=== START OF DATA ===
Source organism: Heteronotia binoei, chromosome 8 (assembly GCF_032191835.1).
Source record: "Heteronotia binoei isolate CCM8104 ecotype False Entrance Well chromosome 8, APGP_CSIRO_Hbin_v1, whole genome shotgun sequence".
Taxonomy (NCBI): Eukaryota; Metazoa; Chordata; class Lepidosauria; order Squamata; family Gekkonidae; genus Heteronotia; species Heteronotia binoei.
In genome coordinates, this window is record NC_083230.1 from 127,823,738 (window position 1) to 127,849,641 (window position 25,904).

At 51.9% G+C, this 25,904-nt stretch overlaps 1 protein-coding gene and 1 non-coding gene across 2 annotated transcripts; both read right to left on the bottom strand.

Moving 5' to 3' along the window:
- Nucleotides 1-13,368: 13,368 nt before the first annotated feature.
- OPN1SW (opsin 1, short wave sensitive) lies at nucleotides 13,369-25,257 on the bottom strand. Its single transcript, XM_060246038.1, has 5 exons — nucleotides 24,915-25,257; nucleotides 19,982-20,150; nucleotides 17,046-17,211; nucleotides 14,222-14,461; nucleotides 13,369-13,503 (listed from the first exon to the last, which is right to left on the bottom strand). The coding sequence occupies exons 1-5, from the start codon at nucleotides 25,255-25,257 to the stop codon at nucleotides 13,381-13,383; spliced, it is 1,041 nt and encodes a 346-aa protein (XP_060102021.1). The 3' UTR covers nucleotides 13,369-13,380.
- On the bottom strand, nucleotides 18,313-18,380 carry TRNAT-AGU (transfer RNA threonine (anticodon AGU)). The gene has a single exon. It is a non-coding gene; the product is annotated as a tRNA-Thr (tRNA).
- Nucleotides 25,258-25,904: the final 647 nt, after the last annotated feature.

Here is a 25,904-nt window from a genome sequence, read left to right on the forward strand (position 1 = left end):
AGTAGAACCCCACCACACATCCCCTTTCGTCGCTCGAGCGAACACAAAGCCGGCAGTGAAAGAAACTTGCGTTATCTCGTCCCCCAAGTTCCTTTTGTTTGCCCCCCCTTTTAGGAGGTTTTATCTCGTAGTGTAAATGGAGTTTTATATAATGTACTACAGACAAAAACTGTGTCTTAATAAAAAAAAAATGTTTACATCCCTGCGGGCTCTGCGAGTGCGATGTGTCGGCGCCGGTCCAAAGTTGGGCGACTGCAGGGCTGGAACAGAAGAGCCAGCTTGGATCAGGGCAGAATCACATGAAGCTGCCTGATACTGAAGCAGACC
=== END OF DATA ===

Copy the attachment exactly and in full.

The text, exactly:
Source organism: Heteronotia binoei, chromosome 8 (assembly GCF_032191835.1).
Source record: "Heteronotia binoei isolate CCM8104 ecotype False Entrance Well chromosome 8, APGP_CSIRO_Hbin_v1, whole genome shotgun sequence".
Taxonomy (NCBI): Eukaryota; Metazoa; Chordata; class Lepidosauria; order Squamata; family Gekkonidae; genus Heteronotia; species Heteronotia binoei.
In genome coordinates, this window is record NC_083230.1 from 127,823,738 (window position 1) to 127,849,641 (window position 25,904).

At 51.9% G+C, this 25,904-nt stretch overlaps 1 protein-coding gene and 1 non-coding gene across 2 annotated transcripts; both read right to left on the bottom strand.

Moving 5' to 3' along the window:
- Nucleotides 1-13,368: 13,368 nt before the first annotated feature.
- OPN1SW (opsin 1, short wave sensitive) lies at nucleotides 13,369-25,257 on the bottom strand. Its single transcript, XM_060246038.1, has 5 exons — nucleotides 24,915-25,257; nucleotides 19,982-20,150; nucleotides 17,046-17,211; nucleotides 14,222-14,461; nucleotides 13,369-13,503 (listed from the first exon to the last, which is right to left on the bottom strand). The coding sequence occupies exons 1-5, from the start codon at nucleotides 25,255-25,257 to the stop codon at nucleotides 13,381-13,383; spliced, it is 1,041 nt and encodes a 346-aa protein (XP_060102021.1). The 3' UTR covers nucleotides 13,369-13,380.
- On the bottom strand, nucleotides 18,313-18,380 carry TRNAT-AGU (transfer RNA threonine (anticodon AGU)). The gene has a single exon. It is a non-coding gene; the product is annotated as a tRNA-Thr (tRNA).
- Nucleotides 25,258-25,904: the final 647 nt, after the last annotated feature.

Here is a 25,904-nt window from a genome sequence, read left to right on the forward strand (position 1 = left end):
AGTAGAACCCCACCACACATCCCCTTTCGTCGCTCGAGCGAACACAAAGCCGGCAGTGAAAGAAACTTGCGTTATCTCGTCCCCCAAGTTCCTTTTGTTTGCCCCCCCTTTTAGGAGGTTTTATCTCGTAGTGTAAATGGAGTTTTATATAATGTACTACAGACAAAAACTGTGTCTTAATAAAAAAAAAATGTTTACATCCCTGCGGGCTCTGCGAGTGCGATGTGTCGGCGCCGGTCCAAAGTTGGGCGACTGCAGGGCTGGAACAGAAGAGCCAGCTTGGATCAGGGCAGAATCACATGAAGCTGCCTGATACTGAAGCAGACC